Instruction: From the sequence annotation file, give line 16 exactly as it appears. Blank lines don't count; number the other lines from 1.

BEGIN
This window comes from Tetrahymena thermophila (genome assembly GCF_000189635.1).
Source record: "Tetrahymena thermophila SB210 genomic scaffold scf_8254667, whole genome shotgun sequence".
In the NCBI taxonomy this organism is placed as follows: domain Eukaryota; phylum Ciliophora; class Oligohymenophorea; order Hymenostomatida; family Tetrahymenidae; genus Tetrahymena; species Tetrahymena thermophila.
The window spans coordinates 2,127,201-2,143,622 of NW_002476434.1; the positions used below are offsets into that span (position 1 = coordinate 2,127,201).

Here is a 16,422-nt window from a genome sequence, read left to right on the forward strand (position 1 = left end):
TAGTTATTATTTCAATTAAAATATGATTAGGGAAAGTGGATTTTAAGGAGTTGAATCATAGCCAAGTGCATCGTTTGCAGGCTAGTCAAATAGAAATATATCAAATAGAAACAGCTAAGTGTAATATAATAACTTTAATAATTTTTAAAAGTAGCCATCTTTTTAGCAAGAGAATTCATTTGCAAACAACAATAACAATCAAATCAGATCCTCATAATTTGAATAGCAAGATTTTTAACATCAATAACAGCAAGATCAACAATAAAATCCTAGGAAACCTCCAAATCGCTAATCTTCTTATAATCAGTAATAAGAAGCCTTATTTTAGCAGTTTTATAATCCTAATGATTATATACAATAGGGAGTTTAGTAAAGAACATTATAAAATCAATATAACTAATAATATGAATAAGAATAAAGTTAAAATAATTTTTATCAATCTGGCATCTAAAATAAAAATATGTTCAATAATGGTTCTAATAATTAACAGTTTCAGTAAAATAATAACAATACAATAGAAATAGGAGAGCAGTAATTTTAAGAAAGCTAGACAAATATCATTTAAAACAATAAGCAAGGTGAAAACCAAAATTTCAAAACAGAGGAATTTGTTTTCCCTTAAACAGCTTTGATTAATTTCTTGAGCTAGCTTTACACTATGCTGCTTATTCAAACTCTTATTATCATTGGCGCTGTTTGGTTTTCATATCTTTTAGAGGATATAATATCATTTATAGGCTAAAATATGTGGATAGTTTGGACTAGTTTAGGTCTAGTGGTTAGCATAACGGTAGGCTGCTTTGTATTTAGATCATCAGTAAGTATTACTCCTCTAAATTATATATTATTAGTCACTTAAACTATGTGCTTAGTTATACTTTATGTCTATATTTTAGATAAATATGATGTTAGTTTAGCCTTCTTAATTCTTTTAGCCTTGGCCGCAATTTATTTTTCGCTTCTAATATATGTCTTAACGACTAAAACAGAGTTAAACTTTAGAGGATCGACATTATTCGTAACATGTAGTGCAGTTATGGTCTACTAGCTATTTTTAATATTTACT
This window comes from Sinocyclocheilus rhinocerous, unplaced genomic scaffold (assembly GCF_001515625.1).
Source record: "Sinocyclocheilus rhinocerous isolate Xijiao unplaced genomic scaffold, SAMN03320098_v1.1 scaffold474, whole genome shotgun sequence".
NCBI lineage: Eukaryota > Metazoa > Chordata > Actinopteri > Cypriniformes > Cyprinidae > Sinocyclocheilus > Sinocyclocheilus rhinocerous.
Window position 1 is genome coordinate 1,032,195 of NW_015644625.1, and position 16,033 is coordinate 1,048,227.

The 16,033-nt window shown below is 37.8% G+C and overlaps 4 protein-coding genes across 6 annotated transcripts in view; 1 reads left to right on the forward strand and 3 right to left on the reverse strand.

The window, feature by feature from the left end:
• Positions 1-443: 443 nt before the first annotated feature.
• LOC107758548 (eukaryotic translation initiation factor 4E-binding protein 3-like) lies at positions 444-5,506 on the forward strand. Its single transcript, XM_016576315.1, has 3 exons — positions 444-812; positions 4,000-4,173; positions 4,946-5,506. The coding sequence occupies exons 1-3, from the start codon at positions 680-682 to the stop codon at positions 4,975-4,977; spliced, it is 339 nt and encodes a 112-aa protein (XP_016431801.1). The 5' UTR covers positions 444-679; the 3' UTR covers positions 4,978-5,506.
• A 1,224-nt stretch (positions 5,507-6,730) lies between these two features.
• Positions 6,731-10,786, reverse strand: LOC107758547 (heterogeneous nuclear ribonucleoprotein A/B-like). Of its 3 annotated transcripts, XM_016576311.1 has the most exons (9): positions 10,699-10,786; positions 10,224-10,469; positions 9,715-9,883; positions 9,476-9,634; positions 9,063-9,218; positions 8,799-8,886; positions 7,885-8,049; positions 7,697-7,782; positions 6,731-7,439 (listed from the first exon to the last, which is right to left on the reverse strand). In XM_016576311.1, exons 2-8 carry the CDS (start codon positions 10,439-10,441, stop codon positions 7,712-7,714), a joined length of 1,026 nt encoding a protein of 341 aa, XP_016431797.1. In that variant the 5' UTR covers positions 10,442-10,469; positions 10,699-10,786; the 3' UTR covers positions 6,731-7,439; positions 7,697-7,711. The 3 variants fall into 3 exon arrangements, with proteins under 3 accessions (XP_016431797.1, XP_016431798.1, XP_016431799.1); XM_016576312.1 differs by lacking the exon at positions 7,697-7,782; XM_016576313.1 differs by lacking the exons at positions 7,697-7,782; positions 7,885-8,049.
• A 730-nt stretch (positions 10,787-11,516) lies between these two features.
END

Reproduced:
• Positions 6,731-10,786, reverse strand: LOC107758547 (heterogeneous nuclear ribonucleoprotein A/B-like). Of its 3 annotated transcripts, XM_016576311.1 has the most exons (9): positions 10,699-10,786; positions 10,224-10,469; positions 9,715-9,883; positions 9,476-9,634; positions 9,063-9,218; positions 8,799-8,886; positions 7,885-8,049; positions 7,697-7,782; positions 6,731-7,439 (listed from the first exon to the last, which is right to left on the reverse strand). In XM_016576311.1, exons 2-8 carry the CDS (start codon positions 10,439-10,441, stop codon positions 7,712-7,714), a joined length of 1,026 nt encoding a protein of 341 aa, XP_016431797.1. In that variant the 5' UTR covers positions 10,442-10,469; positions 10,699-10,786; the 3' UTR covers positions 6,731-7,439; positions 7,697-7,711. The 3 variants fall into 3 exon arrangements, with proteins under 3 accessions (XP_016431797.1, XP_016431798.1, XP_016431799.1); XM_016576312.1 differs by lacking the exon at positions 7,697-7,782; XM_016576313.1 differs by lacking the exons at positions 7,697-7,782; positions 7,885-8,049.